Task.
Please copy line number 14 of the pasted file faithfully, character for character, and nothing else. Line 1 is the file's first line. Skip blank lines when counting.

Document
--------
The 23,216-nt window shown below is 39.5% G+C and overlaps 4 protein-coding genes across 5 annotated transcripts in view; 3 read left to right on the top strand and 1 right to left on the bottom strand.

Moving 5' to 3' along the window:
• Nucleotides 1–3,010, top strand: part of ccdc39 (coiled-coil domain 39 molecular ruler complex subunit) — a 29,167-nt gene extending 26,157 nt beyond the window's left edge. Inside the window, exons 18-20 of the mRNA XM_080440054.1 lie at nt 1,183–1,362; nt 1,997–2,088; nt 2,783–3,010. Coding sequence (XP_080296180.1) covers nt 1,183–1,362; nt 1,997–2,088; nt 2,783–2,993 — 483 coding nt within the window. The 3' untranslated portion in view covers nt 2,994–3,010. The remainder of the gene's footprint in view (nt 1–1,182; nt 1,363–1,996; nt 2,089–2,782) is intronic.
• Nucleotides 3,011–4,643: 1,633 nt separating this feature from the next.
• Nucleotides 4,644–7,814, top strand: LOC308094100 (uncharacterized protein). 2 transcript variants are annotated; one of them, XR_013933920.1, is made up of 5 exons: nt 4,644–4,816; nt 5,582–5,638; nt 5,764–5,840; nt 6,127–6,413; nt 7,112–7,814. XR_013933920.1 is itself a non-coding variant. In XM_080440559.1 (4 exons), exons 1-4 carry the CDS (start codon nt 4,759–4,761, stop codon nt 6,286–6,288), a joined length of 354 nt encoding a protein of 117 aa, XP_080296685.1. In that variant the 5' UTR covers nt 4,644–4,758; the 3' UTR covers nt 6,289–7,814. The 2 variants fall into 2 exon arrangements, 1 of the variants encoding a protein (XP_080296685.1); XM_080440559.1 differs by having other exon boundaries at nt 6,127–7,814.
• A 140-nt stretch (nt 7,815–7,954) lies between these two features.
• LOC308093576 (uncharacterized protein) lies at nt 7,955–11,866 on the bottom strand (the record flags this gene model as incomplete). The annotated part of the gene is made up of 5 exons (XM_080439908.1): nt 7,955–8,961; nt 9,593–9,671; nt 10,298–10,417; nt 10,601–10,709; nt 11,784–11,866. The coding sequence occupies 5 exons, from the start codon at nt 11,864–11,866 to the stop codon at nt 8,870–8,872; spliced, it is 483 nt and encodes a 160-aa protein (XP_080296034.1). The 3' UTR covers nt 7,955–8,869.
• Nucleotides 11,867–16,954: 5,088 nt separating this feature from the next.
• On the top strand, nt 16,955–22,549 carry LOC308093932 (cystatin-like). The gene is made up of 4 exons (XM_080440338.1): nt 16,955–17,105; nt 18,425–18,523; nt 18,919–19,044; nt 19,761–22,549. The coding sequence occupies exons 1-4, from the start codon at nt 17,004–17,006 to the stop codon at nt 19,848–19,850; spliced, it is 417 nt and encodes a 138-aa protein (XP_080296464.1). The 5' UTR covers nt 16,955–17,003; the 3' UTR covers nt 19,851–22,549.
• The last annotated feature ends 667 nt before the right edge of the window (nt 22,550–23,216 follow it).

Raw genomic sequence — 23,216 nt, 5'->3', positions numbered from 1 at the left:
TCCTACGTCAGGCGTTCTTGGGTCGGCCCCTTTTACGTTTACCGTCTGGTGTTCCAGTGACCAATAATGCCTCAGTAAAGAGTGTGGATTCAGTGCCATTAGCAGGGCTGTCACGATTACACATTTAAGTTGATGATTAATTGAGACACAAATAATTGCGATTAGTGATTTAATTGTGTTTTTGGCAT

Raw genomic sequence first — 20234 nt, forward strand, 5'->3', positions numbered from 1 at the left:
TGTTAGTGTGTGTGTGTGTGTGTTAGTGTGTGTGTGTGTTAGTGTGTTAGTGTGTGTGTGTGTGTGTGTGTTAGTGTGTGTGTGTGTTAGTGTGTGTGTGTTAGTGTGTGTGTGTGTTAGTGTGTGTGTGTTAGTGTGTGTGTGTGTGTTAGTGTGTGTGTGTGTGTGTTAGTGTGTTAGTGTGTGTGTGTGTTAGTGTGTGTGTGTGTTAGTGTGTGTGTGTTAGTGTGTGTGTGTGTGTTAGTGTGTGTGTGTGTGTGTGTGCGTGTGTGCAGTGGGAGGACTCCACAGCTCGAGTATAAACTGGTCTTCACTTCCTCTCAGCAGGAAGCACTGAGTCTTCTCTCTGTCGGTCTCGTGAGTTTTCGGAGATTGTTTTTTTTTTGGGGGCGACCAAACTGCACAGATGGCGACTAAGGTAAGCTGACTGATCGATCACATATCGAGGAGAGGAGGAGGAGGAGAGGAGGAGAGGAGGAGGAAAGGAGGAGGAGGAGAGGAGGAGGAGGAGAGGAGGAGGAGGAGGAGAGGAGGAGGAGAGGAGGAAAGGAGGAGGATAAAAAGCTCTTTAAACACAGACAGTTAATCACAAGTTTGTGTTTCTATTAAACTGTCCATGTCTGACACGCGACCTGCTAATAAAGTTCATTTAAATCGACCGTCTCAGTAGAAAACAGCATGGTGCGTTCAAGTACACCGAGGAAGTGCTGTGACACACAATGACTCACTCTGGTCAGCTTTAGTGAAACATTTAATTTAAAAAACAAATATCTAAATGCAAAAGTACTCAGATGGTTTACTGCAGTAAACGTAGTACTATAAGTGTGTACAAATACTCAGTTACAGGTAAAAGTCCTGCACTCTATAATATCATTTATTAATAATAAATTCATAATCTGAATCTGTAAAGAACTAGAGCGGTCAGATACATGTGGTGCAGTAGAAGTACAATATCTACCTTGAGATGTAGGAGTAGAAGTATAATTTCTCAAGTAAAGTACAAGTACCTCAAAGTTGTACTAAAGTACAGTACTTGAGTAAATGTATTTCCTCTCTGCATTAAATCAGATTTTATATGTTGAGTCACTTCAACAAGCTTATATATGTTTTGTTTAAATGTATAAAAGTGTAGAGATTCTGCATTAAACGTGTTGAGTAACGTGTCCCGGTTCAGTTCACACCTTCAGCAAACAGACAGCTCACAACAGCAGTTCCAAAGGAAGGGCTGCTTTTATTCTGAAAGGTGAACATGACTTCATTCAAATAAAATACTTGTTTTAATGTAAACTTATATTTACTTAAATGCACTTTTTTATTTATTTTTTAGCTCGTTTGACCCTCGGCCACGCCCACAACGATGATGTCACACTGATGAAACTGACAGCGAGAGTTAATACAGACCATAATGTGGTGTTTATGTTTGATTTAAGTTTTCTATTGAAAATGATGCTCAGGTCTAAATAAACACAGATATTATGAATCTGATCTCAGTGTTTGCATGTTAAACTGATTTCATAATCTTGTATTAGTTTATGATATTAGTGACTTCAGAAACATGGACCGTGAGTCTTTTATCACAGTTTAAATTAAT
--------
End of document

TGTTAGTGTGTGTGTGTGTGTGTTAGTGTGTGTGTGTGTTAGTGTGTTAGTGTGTGTGTGTGTGTGTGTGTTAGTGTGTGTGTGTGTTAGTGTGTGTGTGTTAGTGTGTGTGTGTGTTAGTGTGTGTGTGTTAGTGTGTGTGTGTGTGTTAGTGTGTGTGTGTGTGTGTTAGTGTGTTAGTGTGTGTGTGTGTTAGTGTGTGTGTGTGTTAGTGTGTGTGTGTTAGTGTGTGTGTGTGTGTTAGTGTGTGTGTGTGTGTGTGTGCGTGTGTGCAGTGGGAGGACTCCACAGCTCGAGTATAAACTGGTCTTCACTTCCTCTCAGCAGGAAGCACTGAGTCTTCTCTCTGTCGGTCTCGTGAGTTTTCGGAGATTGTTTTTTTTTTGGGGGCGACCAAACTGCACAGATGGCGACTAAGGTAAGCTGACTGATCGATCACATATCGAGGAGAGGAGGAGGAGGAGAGGAGGAGAGGAGGAGGAAAGGAGGAGGAGGAGAGGAGGAGGAGGAGAGGAGGAGGAGGAGGAGAGGAGGAGGAGAGGAGGAAAGGAGGAGGATAAAAAGCTCTTTAAACACAGACAGTTAATCACAAGTTTGTGTTTCTATTAAACTGTCCATGTCTGACACGCGACCTGCTAATAAAGTTCATTTAAATCGACCGTCTCAGTAGAAAACAGCATGGTGCGTTCAAGTACACCGAGGAAGTGCTGTGACACACAATGACTCACTCTGGTCAGCTTTAGTGAAACATTTAATTTAAAAAACAAATATCTAAATGCAAAAGTACTCAGATGGTTTACTGCAGTAAACGTAGTACTATAAGTGTGTACAAATACTCAGTTACAGGTAAAAGTCCTGCACTCTATAATATCATTTATTAATAATAAATTCATAATCTGAATCTGTAAAGAACTAGAGCGGTCAGATACATGTGGTGCAGTAGAAGTACAATATCTACCTTGAGATGTAGGAGTAGAAGTATAATTTCTCAAGTAAAGTACAAGTACCTCAAAGTTGTACTAAAGTACAGTACTTGAGTAAATGTATTTCCTCTCTGCATTAAATCAGATTTTATATGTTGAGTCACTTCAACAAGCTTATATATGTTTTGTTTAAATGTATAAAAGTGTAGAGATTCTGCATTAAACGTGTTGAGTAACGTGTCCCGGTTCAGTTCACACCTTCAGCAAACAGACAGCTCACAACAGCAGTTCCAAAGGAAGGGCTGCTTTTATTCTGAAAGGTGAACATGACTTCATTCAAATAAAATACTTGTTTTAATGTAAACTTATATTTACTTAAATGCACTTTTTTATTTATTTTTTAGCTCGTTTGACCCTCGGCCACGCCCACAACGATGATGTCACACTGATGAAACTGACAGCGAGAGTTAATACAGACCATAATGTGGTGTTTATGTTTGATTTAAGTTTTCTATTGAAAATGATGCTCAGGTCTAAATAAACACAGATATTATGAATCTGATCTCAGTGTTTGCATGTTAAACTGATTTCATAATCTTGTATTAGTTTATGATATTAGTGACTTCAGAAACATGGACCGTGAGTCTTTTATCACAGTTTAAATTAAT